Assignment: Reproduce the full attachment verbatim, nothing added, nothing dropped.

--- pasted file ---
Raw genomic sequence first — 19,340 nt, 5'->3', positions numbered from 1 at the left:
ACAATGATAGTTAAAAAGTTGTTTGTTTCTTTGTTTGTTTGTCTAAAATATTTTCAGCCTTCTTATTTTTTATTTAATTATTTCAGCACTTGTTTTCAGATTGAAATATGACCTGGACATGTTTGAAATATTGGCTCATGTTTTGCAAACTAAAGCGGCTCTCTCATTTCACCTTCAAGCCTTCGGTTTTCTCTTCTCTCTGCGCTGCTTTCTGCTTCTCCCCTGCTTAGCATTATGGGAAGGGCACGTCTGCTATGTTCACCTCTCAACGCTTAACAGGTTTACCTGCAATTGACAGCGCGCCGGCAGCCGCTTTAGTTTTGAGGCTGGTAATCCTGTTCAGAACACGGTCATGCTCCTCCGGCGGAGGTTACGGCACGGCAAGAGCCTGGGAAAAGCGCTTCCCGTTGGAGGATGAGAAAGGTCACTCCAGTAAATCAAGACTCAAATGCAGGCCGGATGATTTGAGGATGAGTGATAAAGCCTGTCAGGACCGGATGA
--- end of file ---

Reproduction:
Raw genomic sequence first — 19,340 nt, 5'->3', positions numbered from 1 at the left:
ACAATGATAGTTAAAAAGTTGTTTGTTTCTTTGTTTGTTTGTCTAAAATATTTTCAGCCTTCTTATTTTTTATTTAATTATTTCAGCACTTGTTTTCAGATTGAAATATGACCTGGACATGTTTGAAATATTGGCTCATGTTTTGCAAACTAAAGCGGCTCTCTCATTTCACCTTCAAGCCTTCGGTTTTCTCTTCTCTCTGCGCTGCTTTCTGCTTCTCCCCTGCTTAGCATTATGGGAAGGGCACGTCTGCTATGTTCACCTCTCAACGCTTAACAGGTTTACCTGCAATTGACAGCGCGCCGGCAGCCGCTTTAGTTTTGAGGCTGGTAATCCTGTTCAGAACACGGTCATGCTCCTCCGGCGGAGGTTACGGCACGGCAAGAGCCTGGGAAAAGCGCTTCCCGTTGGAGGATGAGAAAGGTCACTCCAGTAAATCAAGACTCAAATGCAGGCCGGATGATTTGAGGATGAGTGATAAAGCCTGTCAGGACCGGATGA